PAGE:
If damp was an issue, structural work could be undertaken to address the problem.  As Denbighshire had achieved the WHQS all properties renovated under that programme would have sufficient heating and be free of damp related problems.  The head of Service advised that it was extremely pleasing to report that the STAR survey had rated Denbighshire’s Housing Service as the top local authority in Wales for the ‘overall quality of the home’ and for the way the Service dealt with repairs and maintenance.


Responding to members’ questions in relation to the improvement proposal relating to damp and heating the Lead Member and officers:

·         confirmed that the WHQS maintenance work had been financed in the main through Welsh Government (WG) funding and via rental income received by the Council from its tenants.  However, going forward Denbighshire was aiming for the quality of its refurbishment work to be of a higher standard than the WHQS;

·         highlighted that  ...  view the full minutes text for item 5.



To consider the new draft Fleet Management Strategy (copy attached) including the evaluation of the use of potential alternative fuel sources.

Additional documents:


The Lead Member for Highways, Planning and Sustainable Travel introduced the joint report by the Principal Manager:  Service Improvement and Fleet and the Fleet Manager which presented the Committee with the revised draft Fleet Strategy for the Council’s vehicle fleet.  Copies of the report and draft strategy had been published and circulated in advance of the meeting.  During his introduction the Lead Member emphasised the need for the Council to reduce its carbon emissions, but in doing so it was important that its fleet was fit for purpose to deliver vital services.


The Head of Highways and Environment advised that the default position would be, when replacing vehicles, not to automatically replace them with diesel vehicles.  When a Service required to replace a vehicle it would need to consider replacing it with electric or alternative fuel vehicles in the first instance.  If the Service was of the view that such vehicles would not be fit for the purpose for which they were required, they would then need to evidence the case why a diesel vehicle was the only suitable replacement.  He emphasised that the Strategy related to how the Authority purchased and disposed of its vehicles and how that process fitted in and contributed towards the Corporate Plan, specifically to the work stream relating to reducing the Authority’s carbon emissions.


Responding to members’ questions the Lead Member, Head of Service, Principal Manager:  Service Improvement & Fleet, and the Fleet Manager:

·         confirmed that, as a pilot project, two electric vans had already been purchased for use by the Council’s Business Improvement and Modernisation Service.  These would be brought into service once electric charging points were installed in the main office and depot locations;

·         advised that for the foreseeable future charging points installed on Council premises would be restricted for use to charge Council vehicles only;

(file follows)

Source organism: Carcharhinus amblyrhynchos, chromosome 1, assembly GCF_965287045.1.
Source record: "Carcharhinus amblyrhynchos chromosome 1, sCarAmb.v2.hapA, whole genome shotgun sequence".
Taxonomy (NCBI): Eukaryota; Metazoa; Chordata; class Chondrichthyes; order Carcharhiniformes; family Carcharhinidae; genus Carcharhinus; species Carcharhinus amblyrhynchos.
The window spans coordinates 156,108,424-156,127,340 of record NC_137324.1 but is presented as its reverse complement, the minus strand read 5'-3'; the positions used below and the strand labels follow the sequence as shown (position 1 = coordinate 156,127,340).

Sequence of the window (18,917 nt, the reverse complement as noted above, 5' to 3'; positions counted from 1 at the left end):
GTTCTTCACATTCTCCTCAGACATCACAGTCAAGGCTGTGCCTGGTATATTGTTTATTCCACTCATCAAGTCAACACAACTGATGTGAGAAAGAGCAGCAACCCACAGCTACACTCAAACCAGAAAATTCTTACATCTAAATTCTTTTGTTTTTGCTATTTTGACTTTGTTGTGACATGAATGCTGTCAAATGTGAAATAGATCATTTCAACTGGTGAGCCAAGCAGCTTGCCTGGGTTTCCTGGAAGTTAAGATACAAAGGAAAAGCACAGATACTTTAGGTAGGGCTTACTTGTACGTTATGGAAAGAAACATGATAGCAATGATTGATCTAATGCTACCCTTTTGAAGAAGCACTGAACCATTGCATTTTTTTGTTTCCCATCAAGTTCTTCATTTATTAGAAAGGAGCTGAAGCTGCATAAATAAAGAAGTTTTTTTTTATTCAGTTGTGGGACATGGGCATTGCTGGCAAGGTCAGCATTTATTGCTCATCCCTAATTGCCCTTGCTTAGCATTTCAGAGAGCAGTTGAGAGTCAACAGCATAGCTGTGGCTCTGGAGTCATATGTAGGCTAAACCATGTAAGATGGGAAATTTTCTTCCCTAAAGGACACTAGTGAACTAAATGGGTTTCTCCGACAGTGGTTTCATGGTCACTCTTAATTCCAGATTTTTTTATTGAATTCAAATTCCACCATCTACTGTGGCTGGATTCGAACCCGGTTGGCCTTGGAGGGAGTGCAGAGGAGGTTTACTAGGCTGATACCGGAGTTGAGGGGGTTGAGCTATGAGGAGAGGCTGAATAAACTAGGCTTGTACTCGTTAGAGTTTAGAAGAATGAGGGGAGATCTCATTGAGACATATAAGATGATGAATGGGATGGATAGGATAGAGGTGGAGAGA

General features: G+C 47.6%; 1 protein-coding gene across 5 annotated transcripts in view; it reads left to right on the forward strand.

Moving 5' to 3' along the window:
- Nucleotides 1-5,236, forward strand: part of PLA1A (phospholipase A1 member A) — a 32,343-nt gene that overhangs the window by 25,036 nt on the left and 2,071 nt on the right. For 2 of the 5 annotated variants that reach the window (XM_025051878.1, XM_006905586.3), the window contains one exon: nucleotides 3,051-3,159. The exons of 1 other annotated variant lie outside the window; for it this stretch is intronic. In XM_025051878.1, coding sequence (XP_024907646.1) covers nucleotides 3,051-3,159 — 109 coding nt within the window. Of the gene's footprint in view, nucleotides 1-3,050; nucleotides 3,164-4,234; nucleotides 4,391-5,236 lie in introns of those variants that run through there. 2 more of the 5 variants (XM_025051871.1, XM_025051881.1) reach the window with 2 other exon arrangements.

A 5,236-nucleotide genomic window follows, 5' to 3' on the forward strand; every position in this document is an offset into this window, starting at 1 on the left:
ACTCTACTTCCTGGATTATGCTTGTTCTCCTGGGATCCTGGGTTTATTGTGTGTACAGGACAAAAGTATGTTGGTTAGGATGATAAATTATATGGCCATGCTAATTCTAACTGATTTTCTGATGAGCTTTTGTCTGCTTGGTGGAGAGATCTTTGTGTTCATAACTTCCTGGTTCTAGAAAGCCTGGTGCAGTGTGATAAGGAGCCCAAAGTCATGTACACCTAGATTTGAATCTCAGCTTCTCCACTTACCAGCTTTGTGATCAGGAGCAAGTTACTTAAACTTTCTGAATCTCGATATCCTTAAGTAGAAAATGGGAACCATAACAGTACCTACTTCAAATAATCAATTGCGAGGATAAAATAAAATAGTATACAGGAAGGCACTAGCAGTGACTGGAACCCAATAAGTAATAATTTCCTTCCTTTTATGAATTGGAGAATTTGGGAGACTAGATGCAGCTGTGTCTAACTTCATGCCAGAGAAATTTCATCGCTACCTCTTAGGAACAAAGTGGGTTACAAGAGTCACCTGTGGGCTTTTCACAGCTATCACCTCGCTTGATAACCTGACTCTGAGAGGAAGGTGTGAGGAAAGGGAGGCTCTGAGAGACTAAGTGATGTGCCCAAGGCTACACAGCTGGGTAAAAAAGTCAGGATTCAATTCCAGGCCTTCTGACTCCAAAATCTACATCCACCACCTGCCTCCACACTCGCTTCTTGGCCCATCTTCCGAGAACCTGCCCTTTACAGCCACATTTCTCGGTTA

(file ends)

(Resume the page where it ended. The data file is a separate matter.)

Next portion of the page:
·         reassured that work was currently underway on a regional basis with partners to explore who was interested in working with local authorities in relation to establishing an electric vehicle charging infrastructure across North Wales;

·         confirmed that the Council currently purchased its vehicle and heating fuel via the national fuel framework.  The contract for its provision had recently been out for tender;

·         asserted that, whilst purchasing electric vehicles could contribute towards reducing carbon emissions from the Council’s fleet, driving techniques for all vehicles had a greater contribution to make to the carbon reduction agenda;

·         assured that all Council vehicles were required by law to be equipped with Tachographs in order to monitor driver activity.  Of the Authority’s 400 vehicles, all but approximately 15, the majority of which were school minibuses, were fitted with telematic systems.  Schools were advised when enquiring on replacing minibuses to ensure that they were fitted with telematics systems;

·         agreed that all new vehicles in future would be fitted with more detailed information systems which would detail driving techniques data and their impact on fuel consumption and carbon emissions etc.;

·         emphasised that all vehicles currently had to meet European emission standards and that diesel was not as bad as media publicity portrayed it;

·         advised that battery power technology was currently developing at an increasing rate;

·         explained the reasons why Liquid Petroleum Gas (LPG) powered vehicles were not being considered for inclusion in the Council’s fleet, mainly because the majority of LPG vehicles were either hybrid or converted vehicles as manufacturers did not produce LPG only vehicles;

·         advised that the Council procured its vehicles via a framework agreement, similar to the way it purchased its fuel;

·         confirmed that when disposing of vehicles they were cleaned and valeted and all traces of names or logos were  ...  view the full minutes text for item 6.



To review the Council’s Street Naming and Numbering policy (copy attached).